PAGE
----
A home and family provide the basis upon which an individual forms an identity. Billy’s home in Herrick’s poem ‘Longlands Road’ is described with the houses as “lonely downtrodden house(s).” the personification of the houses show Billy projecting his sense of identity upon the emotionless houses. This displays his lack of belonging due to exclusion from his father, an alcoholic who cares little for his son. The poor foundation for identity and the insecurity that follows provided by the father are shown in ‘Cold’ where Billy states that “the wind and the rain hits you in the face with the force of a father’s punch.” The enjambment shows his desperation for survival in the rain and anguish from the past where the personification of the pathetic fallacy accumulate to display an exclusion from the father. This shows how Billy’s identity has been shaped poorly through the exclusion and abuse by his father.
The foundation from home and family is contrasted through Sebold’s book. The desire to return after death is shown when Susie says “Heaven is comfort, but it’s still not living.” She employs double entendre with the term ‘living’ with both a literal sense of life and a colloquial and metaphorical sense of enjoyment. Her connection to her family and the estrangement she must face displays her link to her identity through inclusion. This is further shown as her heaven is displayed as the area in which she lived, including her house and school. This shows her fidelity towards her family and their location as this is what forged her identity.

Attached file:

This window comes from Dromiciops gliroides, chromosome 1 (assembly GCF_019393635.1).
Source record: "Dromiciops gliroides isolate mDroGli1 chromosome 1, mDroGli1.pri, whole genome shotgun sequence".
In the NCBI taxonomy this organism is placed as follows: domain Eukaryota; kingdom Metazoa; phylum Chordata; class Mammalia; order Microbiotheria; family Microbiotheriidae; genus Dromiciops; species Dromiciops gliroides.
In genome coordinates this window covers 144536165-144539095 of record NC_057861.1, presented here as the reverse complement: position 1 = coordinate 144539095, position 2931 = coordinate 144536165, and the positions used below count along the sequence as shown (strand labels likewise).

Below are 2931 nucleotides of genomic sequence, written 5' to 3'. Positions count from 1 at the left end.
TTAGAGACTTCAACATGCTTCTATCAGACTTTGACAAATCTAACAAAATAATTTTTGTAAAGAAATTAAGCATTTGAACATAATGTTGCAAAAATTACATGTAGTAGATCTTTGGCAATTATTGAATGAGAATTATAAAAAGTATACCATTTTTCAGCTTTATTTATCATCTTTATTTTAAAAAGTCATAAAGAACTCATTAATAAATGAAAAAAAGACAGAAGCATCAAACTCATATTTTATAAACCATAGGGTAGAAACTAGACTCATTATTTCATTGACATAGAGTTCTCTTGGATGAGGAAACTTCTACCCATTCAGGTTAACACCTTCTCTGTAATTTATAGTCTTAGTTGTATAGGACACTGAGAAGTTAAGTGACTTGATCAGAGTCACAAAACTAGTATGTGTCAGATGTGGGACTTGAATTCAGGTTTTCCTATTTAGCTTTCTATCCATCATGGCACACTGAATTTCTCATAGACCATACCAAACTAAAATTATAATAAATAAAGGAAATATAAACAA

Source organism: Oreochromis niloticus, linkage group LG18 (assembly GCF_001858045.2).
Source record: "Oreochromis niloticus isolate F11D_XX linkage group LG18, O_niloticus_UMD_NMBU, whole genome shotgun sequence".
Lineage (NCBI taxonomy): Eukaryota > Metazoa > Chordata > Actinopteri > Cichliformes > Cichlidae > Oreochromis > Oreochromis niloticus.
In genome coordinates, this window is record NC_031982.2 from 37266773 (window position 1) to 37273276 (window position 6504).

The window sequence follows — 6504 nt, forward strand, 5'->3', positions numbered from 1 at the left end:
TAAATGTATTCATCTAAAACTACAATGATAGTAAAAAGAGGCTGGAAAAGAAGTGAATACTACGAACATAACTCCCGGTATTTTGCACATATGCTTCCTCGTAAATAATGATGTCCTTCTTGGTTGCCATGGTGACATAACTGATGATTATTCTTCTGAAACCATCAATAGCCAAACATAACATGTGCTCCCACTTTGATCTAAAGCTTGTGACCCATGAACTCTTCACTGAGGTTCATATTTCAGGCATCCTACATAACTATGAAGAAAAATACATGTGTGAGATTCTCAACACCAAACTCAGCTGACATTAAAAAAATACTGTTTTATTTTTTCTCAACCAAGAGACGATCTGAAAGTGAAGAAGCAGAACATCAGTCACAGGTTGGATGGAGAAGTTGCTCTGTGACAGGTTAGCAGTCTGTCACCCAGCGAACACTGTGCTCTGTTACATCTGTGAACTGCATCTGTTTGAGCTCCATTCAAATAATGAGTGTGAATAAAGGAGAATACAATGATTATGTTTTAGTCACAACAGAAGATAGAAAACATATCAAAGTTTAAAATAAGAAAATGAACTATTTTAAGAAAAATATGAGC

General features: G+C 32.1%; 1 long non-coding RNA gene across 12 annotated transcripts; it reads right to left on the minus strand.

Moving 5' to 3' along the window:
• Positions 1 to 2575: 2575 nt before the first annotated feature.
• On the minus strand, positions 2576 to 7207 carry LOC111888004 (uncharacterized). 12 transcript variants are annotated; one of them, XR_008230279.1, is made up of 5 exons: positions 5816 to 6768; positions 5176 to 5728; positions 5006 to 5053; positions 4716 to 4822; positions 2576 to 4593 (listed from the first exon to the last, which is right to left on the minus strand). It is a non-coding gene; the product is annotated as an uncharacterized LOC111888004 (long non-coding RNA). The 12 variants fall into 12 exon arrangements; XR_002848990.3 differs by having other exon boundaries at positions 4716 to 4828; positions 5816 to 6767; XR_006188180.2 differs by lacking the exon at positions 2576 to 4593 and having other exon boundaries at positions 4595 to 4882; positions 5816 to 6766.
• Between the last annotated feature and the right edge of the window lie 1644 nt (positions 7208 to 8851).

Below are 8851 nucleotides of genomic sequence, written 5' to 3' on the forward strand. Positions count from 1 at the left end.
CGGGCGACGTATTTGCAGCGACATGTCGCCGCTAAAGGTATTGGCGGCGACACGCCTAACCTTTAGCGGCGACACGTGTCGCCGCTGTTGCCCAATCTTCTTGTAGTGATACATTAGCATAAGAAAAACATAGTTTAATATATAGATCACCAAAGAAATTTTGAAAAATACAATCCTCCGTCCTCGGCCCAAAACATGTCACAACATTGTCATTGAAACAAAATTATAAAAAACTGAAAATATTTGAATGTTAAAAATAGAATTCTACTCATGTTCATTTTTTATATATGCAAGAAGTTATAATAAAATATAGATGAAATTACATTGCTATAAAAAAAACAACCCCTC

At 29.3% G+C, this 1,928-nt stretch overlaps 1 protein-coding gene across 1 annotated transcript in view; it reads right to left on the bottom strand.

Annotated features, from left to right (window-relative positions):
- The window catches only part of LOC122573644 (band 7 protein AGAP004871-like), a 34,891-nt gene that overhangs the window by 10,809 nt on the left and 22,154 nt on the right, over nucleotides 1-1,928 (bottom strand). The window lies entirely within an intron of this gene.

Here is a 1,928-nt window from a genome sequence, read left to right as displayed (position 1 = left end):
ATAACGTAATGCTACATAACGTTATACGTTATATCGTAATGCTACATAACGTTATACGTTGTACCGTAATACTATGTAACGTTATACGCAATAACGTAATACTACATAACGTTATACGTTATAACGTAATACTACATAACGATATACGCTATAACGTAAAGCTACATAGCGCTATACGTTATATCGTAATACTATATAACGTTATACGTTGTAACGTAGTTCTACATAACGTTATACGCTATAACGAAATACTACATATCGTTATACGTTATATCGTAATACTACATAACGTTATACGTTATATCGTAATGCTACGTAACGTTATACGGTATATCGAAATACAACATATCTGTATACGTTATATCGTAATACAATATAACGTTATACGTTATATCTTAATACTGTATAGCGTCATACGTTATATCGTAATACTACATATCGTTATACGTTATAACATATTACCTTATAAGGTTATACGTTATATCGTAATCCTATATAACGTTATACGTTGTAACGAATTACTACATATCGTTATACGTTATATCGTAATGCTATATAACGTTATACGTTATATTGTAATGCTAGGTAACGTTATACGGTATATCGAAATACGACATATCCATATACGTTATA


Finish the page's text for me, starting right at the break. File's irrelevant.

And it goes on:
The influence of friends and love build an individual’s sense of self. Herrick shows Billy’s lack of this sense through the poem ‘Lord of the Lounge.’ The quote “You can’t trust those who want to break the rules and you certainly can’t trust those who make the rules,” displays a negative